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Orange fruit Nutrition facts

Delicious and juicy orange fruit contains an impressive list of essential nutrients, vitamins, and minerals for healthy growth and development and overall well-being.

Botanically; orange is the citrus fruit belonging to the Rutaceae family, of the genus; Citrus. The family also includes other related species of oranges such as pomelo, tangerine (mandarin orange), yuzu, lemon, and grapefruit.

Scientific name: Citrus sinensis.

oranges- Citrus sinensis.
Oranges-Citrus sinenesis.

Orange is a tropical to semitropical, evergreen, small flowering tree, growing to about 5 to 8 m tall, and bears seasonal fruits that measure about 3 inches in diameter and weigh about 100-150 g. Oranges are classified into two general categories, sweet and bitter, with the former being the type most commonly consumed type. Traditional sweet varieties include Valencia, Navel, Persian variety, and blood orange.

mandarine orange Nagpur orange from India
Photo courtesy: orphanjones
Nagpur (India) orange.

Tangerines are related varieties of oranges distinguished by loose, easily peeled skin (pericarp) and sweet juicy flesh (arils). They are also known as mandarin oranges in Europe and Satsumas in Japan. Just as oranges, they too belong to the Rutaceae (Citrus Family) and known scientifically as Citrus reticulata.

Fruits belonging to the citrus group are described as “hesperidium,” (A hesperidium is a scientific term to describe the fruit structure belonging to the citrus group. In fact, the fruit is a modified berry with tough, leathery rind. Orange peel contains many volatile oil glands in pits. Interior flesh is composed of segments, called carpels, made up of numerous fluid-filled vesicles that are specialized hair cells).

Health benefits of oranges

  1. Nutrients in oranges are plentiful and diverse. It is low in calories and contains no saturated fats or cholesterol, but is rich in dietary fiber, pectin. Pectin, by its virtue as a bulk laxative, helps protect the mucosa of the colon by decreasing its exposure time to toxic substances as well as by binding to cancer-causing chemicals in the colon.

  2. By binding to bile acids in the colon, pectin has also been shown to reduce blood cholesterol levels by decreasing its re-absorption in the colon.

  3. Oranges, like other citrus fruits, are an excellent source of vitamin-C (provides 48.5 mg per 100 g, about 81% of DRI); Vitamin-C is a powerful natural antioxidant. Consumption of foods rich in vitamin C helps the human body develop resistance against infectious agents and scavenge harmful, pro-inflammatory free radicals from the blood.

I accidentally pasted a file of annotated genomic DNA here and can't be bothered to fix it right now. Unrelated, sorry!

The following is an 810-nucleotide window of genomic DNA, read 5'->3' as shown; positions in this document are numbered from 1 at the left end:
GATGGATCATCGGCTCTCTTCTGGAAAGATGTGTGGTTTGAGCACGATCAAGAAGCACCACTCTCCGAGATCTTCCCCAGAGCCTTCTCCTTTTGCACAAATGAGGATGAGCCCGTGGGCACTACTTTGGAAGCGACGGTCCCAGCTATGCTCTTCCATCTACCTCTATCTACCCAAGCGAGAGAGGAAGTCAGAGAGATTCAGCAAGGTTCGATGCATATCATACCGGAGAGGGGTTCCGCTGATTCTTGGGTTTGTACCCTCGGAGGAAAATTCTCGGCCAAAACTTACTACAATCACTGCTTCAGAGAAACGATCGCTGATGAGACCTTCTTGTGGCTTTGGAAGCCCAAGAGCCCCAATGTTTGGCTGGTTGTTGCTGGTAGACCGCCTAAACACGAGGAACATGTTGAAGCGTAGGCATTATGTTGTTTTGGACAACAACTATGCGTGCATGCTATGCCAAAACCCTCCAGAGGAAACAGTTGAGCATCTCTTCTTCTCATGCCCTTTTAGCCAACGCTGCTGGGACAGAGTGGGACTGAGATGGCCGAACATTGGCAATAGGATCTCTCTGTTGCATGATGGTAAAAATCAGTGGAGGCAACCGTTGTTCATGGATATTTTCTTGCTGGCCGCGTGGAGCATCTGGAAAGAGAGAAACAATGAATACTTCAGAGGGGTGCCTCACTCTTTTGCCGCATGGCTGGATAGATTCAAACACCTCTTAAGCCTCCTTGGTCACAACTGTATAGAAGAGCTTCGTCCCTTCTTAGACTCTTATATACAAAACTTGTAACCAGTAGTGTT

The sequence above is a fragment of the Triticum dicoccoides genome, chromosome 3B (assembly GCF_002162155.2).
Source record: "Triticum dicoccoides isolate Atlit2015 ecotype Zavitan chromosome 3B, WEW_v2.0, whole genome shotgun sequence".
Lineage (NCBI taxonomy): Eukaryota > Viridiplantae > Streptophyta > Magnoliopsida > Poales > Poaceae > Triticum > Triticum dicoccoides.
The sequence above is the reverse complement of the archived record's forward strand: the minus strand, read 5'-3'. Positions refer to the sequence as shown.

4. Orange fruit contains a variety of phytochemicals. Hesperetin, naringin, and naringenin are flavonoids found in citrus fruits. Naringenin is found to have a bioactive effect on human health as an antioxidant, free radical scavenger, anti-inflammatory, and immune system modulator. This substance has also been shown to reduce oxidant injury to DNA in vitro studies.

  5. Total antioxidant strength (ORAC) of oranges (navel variety) is 1,819 µmol TE/100 g.

  6. Oranges also contain very good levels of vitamin-A, and other flavonoid antioxidants such as α and β -carotenes, β -cryptoxanthin, zeaxanthin and lutein. These compounds have been known to have antioxidant properties. Vitamin A also required for maintaining healthy mucosa and skin and is essential for good eyesight. Consumption of natural fruits rich in flavonoids helps the human body protect from lung and oral cavity cancers.

  7. It is also a very good source of B-complex vitamins such as thiamin, pyridoxine, and folates. These vitamins are essential in the sense that the human body requires them from external sources to replenish.

  8. Orange fruit also contains some amount of minerals like potassium and calcium. Potassium is an important component of cell and body fluids that helps control heart rate and blood pressure by countering the pressing effects of sodium.

Citrus fruits as such have long been valued for their wholesome nutritious and antioxidant properties. They, especially oranges, are plentiful in essential vitamins, antioxidants, and minerals that can nourish skin, hair, and internal organs.